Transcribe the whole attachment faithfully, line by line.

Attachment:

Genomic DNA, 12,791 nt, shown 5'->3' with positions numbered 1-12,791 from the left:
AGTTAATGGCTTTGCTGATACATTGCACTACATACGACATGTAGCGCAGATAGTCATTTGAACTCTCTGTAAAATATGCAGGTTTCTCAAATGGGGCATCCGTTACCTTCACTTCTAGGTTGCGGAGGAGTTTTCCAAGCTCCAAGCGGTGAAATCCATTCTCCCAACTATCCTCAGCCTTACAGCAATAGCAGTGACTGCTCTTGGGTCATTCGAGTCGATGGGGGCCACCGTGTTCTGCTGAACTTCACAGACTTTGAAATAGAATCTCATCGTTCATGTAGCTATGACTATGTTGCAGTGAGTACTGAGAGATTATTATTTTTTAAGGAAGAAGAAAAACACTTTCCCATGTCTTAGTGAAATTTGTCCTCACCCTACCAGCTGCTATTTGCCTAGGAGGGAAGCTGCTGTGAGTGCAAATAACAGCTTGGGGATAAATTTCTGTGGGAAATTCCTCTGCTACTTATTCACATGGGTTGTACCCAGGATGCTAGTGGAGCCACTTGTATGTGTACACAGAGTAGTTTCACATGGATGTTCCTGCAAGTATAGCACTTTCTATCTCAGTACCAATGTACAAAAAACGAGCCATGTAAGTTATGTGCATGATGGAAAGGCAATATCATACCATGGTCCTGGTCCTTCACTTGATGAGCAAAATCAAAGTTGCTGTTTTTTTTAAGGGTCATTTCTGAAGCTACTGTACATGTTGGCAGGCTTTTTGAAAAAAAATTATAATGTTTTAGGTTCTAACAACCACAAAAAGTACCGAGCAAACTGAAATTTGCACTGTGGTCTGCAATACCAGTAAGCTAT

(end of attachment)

Genomic DNA, 12,791 nt, shown 5'->3' with positions numbered 1-12,791 from the left:
AGTTAATGGCTTTGCTGATACATTGCACTACATACGACATGTAGCGCAGATAGTCATTTGAACTCTCTGTAAAATATGCAGGTTTCTCAAATGGGGCATCCGTTACCTTCACTTCTAGGTTGCGGAGGAGTTTTCCAAGCTCCAAGCGGTGAAATCCATTCTCCCAACTATCCTCAGCCTTACAGCAATAGCAGTGACTGCTCTTGGGTCATTCGAGTCGATGGGGGCCACCGTGTTCTGCTGAACTTCACAGACTTTGAAATAGAATCTCATCGTTCATGTAGCTATGACTATGTTGCAGTGAGTACTGAGAGATTATTATTTTTTAAGGAAGAAGAAAAACACTTTCCCATGTCTTAGTGAAATTTGTCCTCACCCTACCAGCTGCTATTTGCCTAGGAGGGAAGCTGCTGTGAGTGCAAATAACAGCTTGGGGATAAATTTCTGTGGGAAATTCCTCTGCTACTTATTCACATGGGTTGTACCCAGGATGCTAGTGGAGCCACTTGTATGTGTACACAGAGTAGTTTCACATGGATGTTCCTGCAAGTATAGCACTTTCTATCTCAGTACCAATGTACAAAAAACGAGCCATGTAAGTTATGTGCATGATGGAAAGGCAATATCATACCATGGTCCTGGTCCTTCACTTGATGAGCAAAATCAAAGTTGCTGTTTTTTTTAAGGGTCATTTCTGAAGCTACTGTACATGTTGGCAGGCTTTTTGAAAAAAAATTATAATGTTTTAGGTTCTAACAACCACAAAAAGTACCGAGCAAACTGAAATTTGCACTGTGGTCTGCAATACCAGTAAGCTAT